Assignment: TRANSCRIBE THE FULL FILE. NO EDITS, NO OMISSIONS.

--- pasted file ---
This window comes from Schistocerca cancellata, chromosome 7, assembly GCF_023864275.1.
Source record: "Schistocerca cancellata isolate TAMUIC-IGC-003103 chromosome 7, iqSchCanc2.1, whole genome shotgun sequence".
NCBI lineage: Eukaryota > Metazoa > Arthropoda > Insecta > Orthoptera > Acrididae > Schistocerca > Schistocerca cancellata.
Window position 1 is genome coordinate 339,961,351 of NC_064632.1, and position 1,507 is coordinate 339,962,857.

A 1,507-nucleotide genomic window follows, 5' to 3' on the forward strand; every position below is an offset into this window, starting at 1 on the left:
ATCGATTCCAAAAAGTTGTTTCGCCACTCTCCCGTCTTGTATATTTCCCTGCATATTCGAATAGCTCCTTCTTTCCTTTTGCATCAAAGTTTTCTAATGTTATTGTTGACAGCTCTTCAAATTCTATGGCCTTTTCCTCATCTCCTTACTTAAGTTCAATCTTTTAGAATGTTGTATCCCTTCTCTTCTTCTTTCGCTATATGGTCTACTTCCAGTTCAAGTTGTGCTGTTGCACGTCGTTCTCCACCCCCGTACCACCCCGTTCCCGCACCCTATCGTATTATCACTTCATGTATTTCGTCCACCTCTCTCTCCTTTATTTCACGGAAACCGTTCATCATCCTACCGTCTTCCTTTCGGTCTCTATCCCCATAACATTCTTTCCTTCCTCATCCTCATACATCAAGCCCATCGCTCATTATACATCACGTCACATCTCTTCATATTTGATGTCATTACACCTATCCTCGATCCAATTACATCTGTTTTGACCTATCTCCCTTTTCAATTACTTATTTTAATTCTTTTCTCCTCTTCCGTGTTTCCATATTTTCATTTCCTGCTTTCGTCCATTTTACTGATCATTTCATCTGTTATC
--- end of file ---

This window comes from Schistocerca cancellata, chromosome 7, assembly GCF_023864275.1.
Source record: "Schistocerca cancellata isolate TAMUIC-IGC-003103 chromosome 7, iqSchCanc2.1, whole genome shotgun sequence".
NCBI lineage: Eukaryota > Metazoa > Arthropoda > Insecta > Orthoptera > Acrididae > Schistocerca > Schistocerca cancellata.
Window position 1 is genome coordinate 339,961,351 of NC_064632.1, and position 1,507 is coordinate 339,962,857.

A 1,507-nucleotide genomic window follows, 5' to 3' on the forward strand; every position below is an offset into this window, starting at 1 on the left:
ATCGATTCCAAAAAGTTGTTTCGCCACTCTCCCGTCTTGTATATTTCCCTGCATATTCGAATAGCTCCTTCTTTCCTTTTGCATCAAAGTTTTCTAATGTTATTGTTGACAGCTCTTCAAATTCTATGGCCTTTTCCTCATCTCCTTACTTAAGTTCAATCTTTTAGAATGTTGTATCCCTTCTCTTCTTCTTTCGCTATATGGTCTACTTCCAGTTCAAGTTGTGCTGTTGCACGTCGTTCTCCACCCCCGTACCACCCCGTTCCCGCACCCTATCGTATTATCACTTCATGTATTTCGTCCACCTCTCTCTCCTTTATTTCACGGAAACCGTTCATCATCCTACCGTCTTCCTTTCGGTCTCTATCCCCATAACATTCTTTCCTTCCTCATCCTCATACATCAAGCCCATCGCTCATTATACATCACGTCACATCTCTTCATATTTGATGTCATTACACCTATCCTCGATCCAATTACATCTGTTTTGACCTATCTCCCTTTTCAATTACTTATTTTAATTCTTTTCTCCTCTTCCGTGTTTCCATATTTTCATTTCCTGCTTTCGTCCATTTTACTGATCATTTCATCTGTTATC